Differential effect of systemic antibiotics and proton pump inhibitors on clinical outcomes from immunotherapy or placebo as sequential therapy in patients with locally advanced, unresectable non-small cell lung cancer (stage III) who have not progressed following chemoradiation therapy A post-hoc analysis of the PACIFIC trial

Lead Investigator: Alessio Cortellini, Imperial College London (UK)
Title of Proposal Research: Differential effect of systemic antibiotics and proton pump inhibitors on clinical outcomes from immunotherapy or placebo as sequential therapy in patients with locally advanced, unresectable non-small cell lung cancer (stage III) who have not progressed following chemoradiation therapy A post-hoc analysis of the PACIFIC trial
Vivli Data Request: 9018
Funding Source: None
Potential Conflicts of Interest: None

Summary of the Proposed Research:

Lung cancer is the most commonly diagnosed cancer and represents the leading cancer-related death worldwide among both men and women. Symptoms of lung cancer include a cough that will not go away, chest pain and fatigue and treatment is often multidisciplinary, including surgery, radiation therapy, immunotherapy, chemotherapy and targeted therapy.
Non-small-cell lung cancer (NSCLC) is one of the two primary types of lung cancer and the most common kind, accounting for 84% of all cases, differently from the other type, called small cell lung cancer (SCLC), which is less common (16% of the cases), but more aggressive from the clinical point of view, being able to spreads more rapidly throughout the body, compared to NSCLC.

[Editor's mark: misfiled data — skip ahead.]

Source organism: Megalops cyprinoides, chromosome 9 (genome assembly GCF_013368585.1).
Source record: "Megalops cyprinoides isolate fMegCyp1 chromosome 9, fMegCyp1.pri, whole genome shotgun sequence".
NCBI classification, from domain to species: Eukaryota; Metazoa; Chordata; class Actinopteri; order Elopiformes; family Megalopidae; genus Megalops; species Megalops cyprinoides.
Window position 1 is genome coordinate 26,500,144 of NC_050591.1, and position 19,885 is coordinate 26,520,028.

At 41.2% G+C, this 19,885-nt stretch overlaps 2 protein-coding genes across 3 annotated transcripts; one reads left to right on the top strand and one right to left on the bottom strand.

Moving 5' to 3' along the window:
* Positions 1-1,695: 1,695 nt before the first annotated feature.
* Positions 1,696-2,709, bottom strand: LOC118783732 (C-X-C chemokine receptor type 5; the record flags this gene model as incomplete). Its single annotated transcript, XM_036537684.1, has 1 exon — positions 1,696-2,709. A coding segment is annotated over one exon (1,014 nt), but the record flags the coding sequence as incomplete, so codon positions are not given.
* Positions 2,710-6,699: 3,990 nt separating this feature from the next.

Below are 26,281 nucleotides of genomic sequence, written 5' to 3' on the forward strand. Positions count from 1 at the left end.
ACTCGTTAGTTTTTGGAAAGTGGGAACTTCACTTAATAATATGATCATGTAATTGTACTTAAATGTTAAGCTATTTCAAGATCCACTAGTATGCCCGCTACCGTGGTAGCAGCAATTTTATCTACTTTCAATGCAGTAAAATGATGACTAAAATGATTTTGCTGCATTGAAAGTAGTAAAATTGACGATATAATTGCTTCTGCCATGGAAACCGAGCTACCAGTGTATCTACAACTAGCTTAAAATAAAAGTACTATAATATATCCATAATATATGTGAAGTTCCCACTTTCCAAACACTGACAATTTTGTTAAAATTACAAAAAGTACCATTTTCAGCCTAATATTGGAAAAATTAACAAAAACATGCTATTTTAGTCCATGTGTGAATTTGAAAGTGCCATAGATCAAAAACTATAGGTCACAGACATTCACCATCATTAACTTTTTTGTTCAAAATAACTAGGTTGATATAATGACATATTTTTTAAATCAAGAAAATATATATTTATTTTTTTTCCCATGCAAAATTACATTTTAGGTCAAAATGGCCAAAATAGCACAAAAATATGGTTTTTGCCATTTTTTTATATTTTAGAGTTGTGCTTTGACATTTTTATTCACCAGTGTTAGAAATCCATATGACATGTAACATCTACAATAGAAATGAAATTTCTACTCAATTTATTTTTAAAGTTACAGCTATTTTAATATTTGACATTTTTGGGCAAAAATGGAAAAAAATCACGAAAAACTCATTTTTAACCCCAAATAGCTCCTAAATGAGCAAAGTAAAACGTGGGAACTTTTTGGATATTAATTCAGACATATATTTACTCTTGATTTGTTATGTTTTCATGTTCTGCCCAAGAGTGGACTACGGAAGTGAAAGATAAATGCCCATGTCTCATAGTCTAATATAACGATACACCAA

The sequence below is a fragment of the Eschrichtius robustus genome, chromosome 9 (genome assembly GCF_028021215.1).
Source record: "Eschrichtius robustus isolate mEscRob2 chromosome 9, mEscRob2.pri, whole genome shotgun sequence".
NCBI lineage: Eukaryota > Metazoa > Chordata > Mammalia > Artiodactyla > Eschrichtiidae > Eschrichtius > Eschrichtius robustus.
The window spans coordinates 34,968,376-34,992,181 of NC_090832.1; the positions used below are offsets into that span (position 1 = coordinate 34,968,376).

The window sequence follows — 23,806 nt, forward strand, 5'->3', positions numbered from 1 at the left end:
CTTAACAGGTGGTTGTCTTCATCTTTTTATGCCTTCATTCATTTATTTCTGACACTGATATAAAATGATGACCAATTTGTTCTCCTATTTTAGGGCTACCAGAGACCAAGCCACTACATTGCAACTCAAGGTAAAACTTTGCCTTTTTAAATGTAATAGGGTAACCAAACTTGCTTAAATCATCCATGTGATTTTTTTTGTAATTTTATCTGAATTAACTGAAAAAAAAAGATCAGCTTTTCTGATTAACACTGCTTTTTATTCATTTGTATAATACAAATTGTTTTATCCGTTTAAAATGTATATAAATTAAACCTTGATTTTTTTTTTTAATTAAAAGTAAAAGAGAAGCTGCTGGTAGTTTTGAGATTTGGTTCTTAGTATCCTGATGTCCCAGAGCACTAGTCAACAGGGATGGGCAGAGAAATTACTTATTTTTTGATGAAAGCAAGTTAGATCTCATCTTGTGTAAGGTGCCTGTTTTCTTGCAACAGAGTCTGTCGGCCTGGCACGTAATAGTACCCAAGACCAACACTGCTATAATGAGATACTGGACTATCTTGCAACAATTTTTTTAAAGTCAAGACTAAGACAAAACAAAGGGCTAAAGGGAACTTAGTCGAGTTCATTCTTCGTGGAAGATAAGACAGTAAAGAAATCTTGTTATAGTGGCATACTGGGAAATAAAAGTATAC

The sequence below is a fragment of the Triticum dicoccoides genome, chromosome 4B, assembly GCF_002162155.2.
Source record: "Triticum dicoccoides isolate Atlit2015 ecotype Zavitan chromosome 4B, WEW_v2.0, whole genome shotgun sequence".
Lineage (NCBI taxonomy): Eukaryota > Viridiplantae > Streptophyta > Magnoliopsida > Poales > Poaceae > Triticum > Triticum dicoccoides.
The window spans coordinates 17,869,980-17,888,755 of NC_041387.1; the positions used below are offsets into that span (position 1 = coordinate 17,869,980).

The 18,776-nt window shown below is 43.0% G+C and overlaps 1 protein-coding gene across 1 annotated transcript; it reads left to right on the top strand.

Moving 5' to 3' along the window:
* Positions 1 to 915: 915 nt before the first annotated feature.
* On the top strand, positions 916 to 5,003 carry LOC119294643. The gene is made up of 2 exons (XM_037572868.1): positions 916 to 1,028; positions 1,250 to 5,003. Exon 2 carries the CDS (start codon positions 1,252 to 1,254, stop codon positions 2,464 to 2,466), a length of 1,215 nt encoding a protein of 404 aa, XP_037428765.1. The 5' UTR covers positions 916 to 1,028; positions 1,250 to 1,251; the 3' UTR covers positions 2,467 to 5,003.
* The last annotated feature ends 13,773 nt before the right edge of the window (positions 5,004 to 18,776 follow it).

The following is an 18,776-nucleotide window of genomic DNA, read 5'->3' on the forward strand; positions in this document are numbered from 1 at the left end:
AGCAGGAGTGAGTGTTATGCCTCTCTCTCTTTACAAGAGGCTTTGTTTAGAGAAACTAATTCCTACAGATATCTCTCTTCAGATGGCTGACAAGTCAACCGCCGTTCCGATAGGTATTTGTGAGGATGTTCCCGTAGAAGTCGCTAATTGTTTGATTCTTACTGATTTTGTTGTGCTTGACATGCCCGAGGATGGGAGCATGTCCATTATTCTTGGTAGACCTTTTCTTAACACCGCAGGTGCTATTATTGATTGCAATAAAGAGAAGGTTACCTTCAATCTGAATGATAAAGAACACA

Among NSCLC, approximately 30% of patients present with locally advanced Stage III disease at first diagnosis, which often implies that the tumour has spread to the lymph nodes and cannot be surgically resected (e.g. total surgical removing of the tumour within the lung).
The standard treatment for stage III NSCLC that cannot be treated with radical surgery is chemotherapy combined with radiation therapy, administered with curative intent, which means a treatment delivered to eradicate the tumour permanently. The chemotherapy used is defined as “platinum-based” chemotherapy, as it contains a platinum derivate as the most important drug. Platinum derivates directly kill tumour cells by damaging their DNA and are able to boost radiation therapy efficacy.
There are two ways to deliver chemotherapy with radiation therapy, concurrently (cCTRT), meaning at the same time, and sequentially, meaning chemotherapy first and then radiotherapy. Sequential radiotherapy has been always considered to be less effective, but with a better safety and adverse events profile (for instance like a reduced incidence of decreasing values of the white blood cells)
A meta-analysis of concurrent versus sequential chemoradiotherapy showed better outcomes with concurrent therapy, but still among patients who have received concurrent chemoradiation therapy (cCTRT), the median progression-free survival (PFS) is approximately 8 months and the 5-year overall survival (OS) is only 15%.
Following the publication of the efficacy results from the landmark PACIFIC trial, immune checkpoint blockade with durvalumab as a sequential/consolidation therapy in patients who have not progressed following cCTRT, became the new standard of care in this setting, as durvalumab confirmed significant improvements in OS and PFS compared to placebo, with a manageable safety profile.